The Princesses of Atlantis
Publisher: Cricket Books
Twelve-year-old best friends Carly and Arlene write about the final, cataclysmic days of Atlantis in a story that parallels the growing tensions between the girls. The heroines of their fantasy novel are twin princesses destined for sacrifice to the Rain God. In real life, Carly develops a crush on a boy and Arlene feels betrayed; in Atlantis, Princess Eva is imprisoned in a tower while Princess Lydia falls in love. As the floods threaten to destroy Atlantis, the princesses are separated and each must find a way to escape. Carly and Arlene realize that their lives are taking different and unexpected directions, too. A satisfying read for Atlantis fans, this novel by award-winning author Lisa Williams Kline offers romance, magic, and a race against time.
Praise for The Princesses of Atlantis
This realistic depiction of adolescence benefits from detailed characterizations and clearly drawn supporting actors. Carly’s teacher’s interest in her is an unusual and heartening touch, and the fantasy within the story is well-constructed and adds to this book’s appeal. This is a good choice for girls who feel that no one is ever as confused about growing up as they are, and may catch the attention of reluctant readers.
—School Library Journal
“This is a wonderful fantasy novel for your middle grade daughter. I suspect a lot of boys will enjoy the fantasy aspect of the novel, though I suspect they won't be old enough (or mature enough) to appreciate Carly's experience with the arrival of her first period. I found that it worked very well as a read aloud to my boys (6 and 9), because I was able to skim the section they weren't ready for without adversely affecting the book. They are now plotting their own versions of Atlantis, along with rotating castles."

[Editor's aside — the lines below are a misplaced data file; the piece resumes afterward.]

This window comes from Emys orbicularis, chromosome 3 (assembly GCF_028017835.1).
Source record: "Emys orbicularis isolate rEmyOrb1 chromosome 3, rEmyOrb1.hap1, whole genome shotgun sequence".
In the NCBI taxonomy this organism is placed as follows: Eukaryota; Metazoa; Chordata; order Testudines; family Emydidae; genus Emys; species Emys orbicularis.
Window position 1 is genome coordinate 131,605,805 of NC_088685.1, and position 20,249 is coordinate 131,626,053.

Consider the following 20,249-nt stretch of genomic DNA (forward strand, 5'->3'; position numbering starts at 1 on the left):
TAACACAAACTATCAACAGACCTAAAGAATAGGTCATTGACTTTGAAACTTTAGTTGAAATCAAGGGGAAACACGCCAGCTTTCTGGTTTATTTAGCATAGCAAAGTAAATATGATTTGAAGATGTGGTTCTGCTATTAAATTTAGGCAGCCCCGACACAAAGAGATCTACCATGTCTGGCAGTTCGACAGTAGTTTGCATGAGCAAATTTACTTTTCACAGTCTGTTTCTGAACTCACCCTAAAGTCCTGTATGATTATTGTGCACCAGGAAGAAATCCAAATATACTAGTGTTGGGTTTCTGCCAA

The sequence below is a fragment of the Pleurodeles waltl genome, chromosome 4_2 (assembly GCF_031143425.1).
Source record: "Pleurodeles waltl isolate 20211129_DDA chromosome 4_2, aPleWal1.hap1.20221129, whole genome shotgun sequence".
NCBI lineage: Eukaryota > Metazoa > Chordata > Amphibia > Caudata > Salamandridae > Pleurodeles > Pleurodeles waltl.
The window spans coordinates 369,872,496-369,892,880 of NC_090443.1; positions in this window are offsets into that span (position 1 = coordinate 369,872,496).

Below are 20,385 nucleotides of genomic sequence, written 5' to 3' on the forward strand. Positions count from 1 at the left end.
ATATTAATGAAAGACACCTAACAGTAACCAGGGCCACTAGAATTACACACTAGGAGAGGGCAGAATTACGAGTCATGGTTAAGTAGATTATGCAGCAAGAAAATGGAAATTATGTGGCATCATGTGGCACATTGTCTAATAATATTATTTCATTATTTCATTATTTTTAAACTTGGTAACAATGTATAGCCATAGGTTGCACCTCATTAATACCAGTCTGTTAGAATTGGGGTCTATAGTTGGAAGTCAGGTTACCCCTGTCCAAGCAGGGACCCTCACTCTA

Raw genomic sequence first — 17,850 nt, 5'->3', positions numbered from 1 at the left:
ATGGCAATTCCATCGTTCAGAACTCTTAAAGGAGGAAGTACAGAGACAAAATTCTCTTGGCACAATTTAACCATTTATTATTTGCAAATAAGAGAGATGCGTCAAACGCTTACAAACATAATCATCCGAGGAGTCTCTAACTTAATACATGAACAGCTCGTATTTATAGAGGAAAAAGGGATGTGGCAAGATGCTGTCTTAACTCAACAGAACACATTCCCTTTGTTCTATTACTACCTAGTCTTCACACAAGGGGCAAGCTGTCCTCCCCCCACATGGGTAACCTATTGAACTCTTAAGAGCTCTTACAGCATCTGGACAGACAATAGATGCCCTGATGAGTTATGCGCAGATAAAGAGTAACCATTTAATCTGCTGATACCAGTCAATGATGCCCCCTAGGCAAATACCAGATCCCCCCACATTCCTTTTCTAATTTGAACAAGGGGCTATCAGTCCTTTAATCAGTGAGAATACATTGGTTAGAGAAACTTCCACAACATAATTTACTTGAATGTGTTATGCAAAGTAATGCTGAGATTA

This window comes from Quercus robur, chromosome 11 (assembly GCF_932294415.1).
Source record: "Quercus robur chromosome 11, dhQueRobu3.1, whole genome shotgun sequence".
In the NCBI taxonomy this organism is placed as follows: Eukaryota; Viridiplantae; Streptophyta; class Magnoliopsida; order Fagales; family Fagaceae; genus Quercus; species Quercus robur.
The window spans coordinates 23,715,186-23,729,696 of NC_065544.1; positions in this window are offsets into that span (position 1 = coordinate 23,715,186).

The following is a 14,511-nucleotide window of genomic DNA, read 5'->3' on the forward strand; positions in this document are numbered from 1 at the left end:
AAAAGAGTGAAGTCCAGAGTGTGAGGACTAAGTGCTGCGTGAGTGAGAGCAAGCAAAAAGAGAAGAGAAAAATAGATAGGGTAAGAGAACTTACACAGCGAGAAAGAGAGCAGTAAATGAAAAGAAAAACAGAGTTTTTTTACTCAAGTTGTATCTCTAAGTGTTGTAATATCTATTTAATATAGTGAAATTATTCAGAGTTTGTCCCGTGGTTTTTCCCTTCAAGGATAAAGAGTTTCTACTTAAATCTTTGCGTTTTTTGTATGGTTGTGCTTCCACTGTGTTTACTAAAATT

Middle graders will relate to Arlene and Carly’s realistic reactions to the ups and downs of friendship and the effects of burgeoning hormones; some may even be inspired to try writing their own adventure tales.
“I picked up this book from the library on a whim. I wasn't expecting a great deal - books about the troubles of Middle School tend to be boring, cliched, and too numerous. I was pleasantly surprised. In some ways this book is just like any one of those; there are plenty of cliches to go around. However, some of the observations here are dead on, and reading this brought back some vivid memories from when I too was an insecure middle schooler who wrote. Overall, I enjoyed it greatly, and I'd recommend it to anyone who had a rough time in that stage of life (which is virtually everyone, I guess...)."